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Room-Temperature Quantum Bit Memory Exceeding One Second

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Science  08 Jun 2012:
Vol. 336, Issue 6086, pp. 1283-1286
DOI: 10.1126/science.1220513

Extending Quantum Memory

Practical applications in quantum communication and quantum computation require the building blocks—quantum bits and quantum memory—to be sufficiently robust and long-lived to allow for manipulation and storage (see the Perspective by Boehme and McCarney). Steger et al. (p. 1280) demonstrate that the nuclear spins of 31P impurities in an almost isotopically pure sample of 28Si can have a coherence time of as long as 192 seconds at a temperature of ∼1.7 K. In diamond at room temperature, Maurer et al. (p. 1283) show that a spin-based qubit system comprised of an isotopic impurity (13C) in the vicinity of a color defect (a nitrogen-vacancy center) could be manipulated to have a coherence time exceeding one second. Such lifetimes promise to make spin-based architectures feasible building blocks for quantum information science.

Abstract

Stable quantum bits, capable both of storing quantum information for macroscopic time scales and of integration inside small portable devices, are an essential building block for an array of potential applications. We demonstrate high-fidelity control of a solid-state qubit, which preserves its polarization for several minutes and features coherence lifetimes exceeding 1 second at room temperature. The qubit consists of a single 13C nuclear spin in the vicinity of a nitrogen-vacancy color center within an isotopically purified diamond crystal. The long qubit memory time was achieved via a technique involving dissipative decoupling of the single nuclear spin from its local environment. The versatility, robustness, and potential scalability of this system may allow for new applications in quantum information science.

Many applications in quantum communication (1) and quantum computation (2) rely on the ability to maintain qubit coherence for extended periods of time. Furthermore, integrating such quantum-mechanical systems in compact mobile devices remains an outstanding experimental task. Although trapped ions and atoms (3) can exhibit coherence times as long as minutes, they typically require a complex infrastructure involving laser cooling and ultrahigh vacuum. Other systems, most notably ensembles of electronic and nuclear spins, have also achieved long coherence times in bulk electron spin resonance (ESR) and nuclear magnetic resonance (NMR) experiments (46); however, owing to their exceptional isolation, individual preparation, addressing, and high-fidelity measurement remain challenging, even at cryogenic temperatures (7).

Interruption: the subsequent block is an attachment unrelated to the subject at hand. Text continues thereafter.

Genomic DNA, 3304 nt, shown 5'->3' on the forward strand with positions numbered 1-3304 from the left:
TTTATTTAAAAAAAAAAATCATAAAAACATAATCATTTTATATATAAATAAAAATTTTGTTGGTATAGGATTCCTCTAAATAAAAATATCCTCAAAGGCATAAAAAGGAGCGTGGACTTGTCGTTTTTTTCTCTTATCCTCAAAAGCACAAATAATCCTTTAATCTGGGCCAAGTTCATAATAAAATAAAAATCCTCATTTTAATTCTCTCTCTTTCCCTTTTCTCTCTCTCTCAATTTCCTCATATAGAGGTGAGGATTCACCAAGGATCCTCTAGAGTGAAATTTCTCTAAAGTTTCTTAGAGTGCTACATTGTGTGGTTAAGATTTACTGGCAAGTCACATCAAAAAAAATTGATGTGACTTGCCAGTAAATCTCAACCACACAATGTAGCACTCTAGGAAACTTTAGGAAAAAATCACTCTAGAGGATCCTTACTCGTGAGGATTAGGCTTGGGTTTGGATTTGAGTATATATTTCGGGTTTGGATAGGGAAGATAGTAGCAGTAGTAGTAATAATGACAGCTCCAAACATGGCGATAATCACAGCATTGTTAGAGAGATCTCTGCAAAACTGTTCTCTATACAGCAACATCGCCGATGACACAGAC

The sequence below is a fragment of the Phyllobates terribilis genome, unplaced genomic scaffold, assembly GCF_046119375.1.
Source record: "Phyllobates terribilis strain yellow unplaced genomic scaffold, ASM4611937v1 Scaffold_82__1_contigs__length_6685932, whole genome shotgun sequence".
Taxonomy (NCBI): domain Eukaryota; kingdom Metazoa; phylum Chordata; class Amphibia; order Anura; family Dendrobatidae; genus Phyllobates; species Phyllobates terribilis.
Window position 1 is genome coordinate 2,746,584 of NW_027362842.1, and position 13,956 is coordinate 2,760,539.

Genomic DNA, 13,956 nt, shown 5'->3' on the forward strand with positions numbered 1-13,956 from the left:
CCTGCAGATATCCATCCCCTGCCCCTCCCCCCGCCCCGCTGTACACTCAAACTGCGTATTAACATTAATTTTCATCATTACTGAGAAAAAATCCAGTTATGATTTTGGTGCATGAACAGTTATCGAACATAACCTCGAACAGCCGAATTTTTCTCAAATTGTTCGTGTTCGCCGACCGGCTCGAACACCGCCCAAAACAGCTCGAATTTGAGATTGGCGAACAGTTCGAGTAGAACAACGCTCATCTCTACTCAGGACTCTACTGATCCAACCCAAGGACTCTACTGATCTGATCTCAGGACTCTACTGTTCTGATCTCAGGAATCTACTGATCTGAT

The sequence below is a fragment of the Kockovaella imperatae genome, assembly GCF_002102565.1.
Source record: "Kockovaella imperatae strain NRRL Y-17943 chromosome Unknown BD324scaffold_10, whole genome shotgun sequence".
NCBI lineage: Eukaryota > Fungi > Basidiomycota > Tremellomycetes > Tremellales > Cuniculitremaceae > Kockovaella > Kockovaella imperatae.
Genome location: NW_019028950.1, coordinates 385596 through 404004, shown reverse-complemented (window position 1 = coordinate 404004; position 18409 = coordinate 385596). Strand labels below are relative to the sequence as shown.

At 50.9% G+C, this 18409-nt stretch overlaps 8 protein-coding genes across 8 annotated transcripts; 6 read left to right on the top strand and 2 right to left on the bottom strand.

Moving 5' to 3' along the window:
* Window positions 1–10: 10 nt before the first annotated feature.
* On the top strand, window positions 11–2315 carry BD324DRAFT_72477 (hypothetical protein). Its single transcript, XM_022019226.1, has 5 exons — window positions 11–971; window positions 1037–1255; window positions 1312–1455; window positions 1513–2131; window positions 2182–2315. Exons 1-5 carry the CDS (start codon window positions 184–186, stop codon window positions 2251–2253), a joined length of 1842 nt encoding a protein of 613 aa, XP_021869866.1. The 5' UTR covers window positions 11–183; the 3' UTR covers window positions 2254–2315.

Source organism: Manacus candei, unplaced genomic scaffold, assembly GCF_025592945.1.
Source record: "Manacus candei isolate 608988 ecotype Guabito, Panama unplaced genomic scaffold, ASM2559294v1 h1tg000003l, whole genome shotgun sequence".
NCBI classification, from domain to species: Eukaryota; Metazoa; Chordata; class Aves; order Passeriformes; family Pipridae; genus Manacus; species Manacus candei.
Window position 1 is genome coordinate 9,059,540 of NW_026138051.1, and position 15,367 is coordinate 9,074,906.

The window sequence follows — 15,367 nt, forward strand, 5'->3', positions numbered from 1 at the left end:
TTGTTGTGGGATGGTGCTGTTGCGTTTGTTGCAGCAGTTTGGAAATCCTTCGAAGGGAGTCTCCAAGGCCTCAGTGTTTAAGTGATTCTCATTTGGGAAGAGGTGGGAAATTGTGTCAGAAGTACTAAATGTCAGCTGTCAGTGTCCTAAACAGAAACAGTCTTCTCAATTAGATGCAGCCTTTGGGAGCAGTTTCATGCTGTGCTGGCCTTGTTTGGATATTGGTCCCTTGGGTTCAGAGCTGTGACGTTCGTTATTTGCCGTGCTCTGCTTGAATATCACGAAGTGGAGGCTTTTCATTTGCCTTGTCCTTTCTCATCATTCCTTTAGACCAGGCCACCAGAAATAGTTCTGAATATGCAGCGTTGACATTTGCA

Our approach is based on an individual nuclear spin in a room-temperature solid. A nearby electronic spin is used to initialize the nuclear spin (810) in a well-defined state and to read it out in a single shot (10) with high fidelity. A combination of laser illumination and radio-frequency (rf) decoupling pulse sequences (4, 11) enables the extension of our qubit memory lifetime by nearly three orders of magnitude. This approach decouples the nuclear qubit from both the nearby electronic spin and other nuclear spins, demonstrating that dissipative decoupling can be a robust and effective tool for protecting coherence in various quantum information systems (2, 12, 13).

Our experiments used an individual nitrogen-vacancy (NV) center and a single 13C (I = 1/2) nuclear spin (Fig. 1A) in a diamond crystal. We worked with an isotopically pure diamond sample, grown using chemical vapor deposition from isotopically enriched carbon consisting of 99.99% spinless 12C isotope. In such a sample, the optically detected ESR associated with a single NV center is only weakly perturbed by 13C nuclear spins, resulting in long electronic spin coherence times (14). This allows us to make use of a Ramsey pulse sequence to detect a weakly coupled single nuclear spin, separated from the NV by 1 to 2 nm. The coupling strength at such a distance is sufficiently large to enable preparation and measurement of the nuclear-spin qubit with high fidelity. For the concentration of 13C nuclei we used, about 10% of all NV centers exhibited a coupled nuclear spin with a separation of this order.

Fig. 1

Experimental system. (A) The NV center with a proximal 13C spin can be modeled as a simple four-level system to understand readout dynamics. Nuclear spin sublevels |↑〉 and |↓〉 are split by a Zeeman shift (Embedded ImageB) and addressed via rf radiation with Rabi frequency ΩRF. The electronic transition |0〉→ |−1〉 (red arrows) can be simultaneously driven by a microwave (MW) field with relative detuning given by the hyperfine coupling strength A. (B) An electron Ramsey measurement (blue points) as a function of free evolution time (t) depicts beating due to the different hyperfine transitions and a fitted T2e* = 470 ± 100 μs (red solid line). (C) NMR spectra of 13C, obtained via the depicted pulse sequence, demonstrate three different nuclear transitions corresponding to electronic spin states ms = 0,±1. The pulse sequence contains a (blue) Gaussian rf pulse and two repetitive readouts (purple), c1 and c2.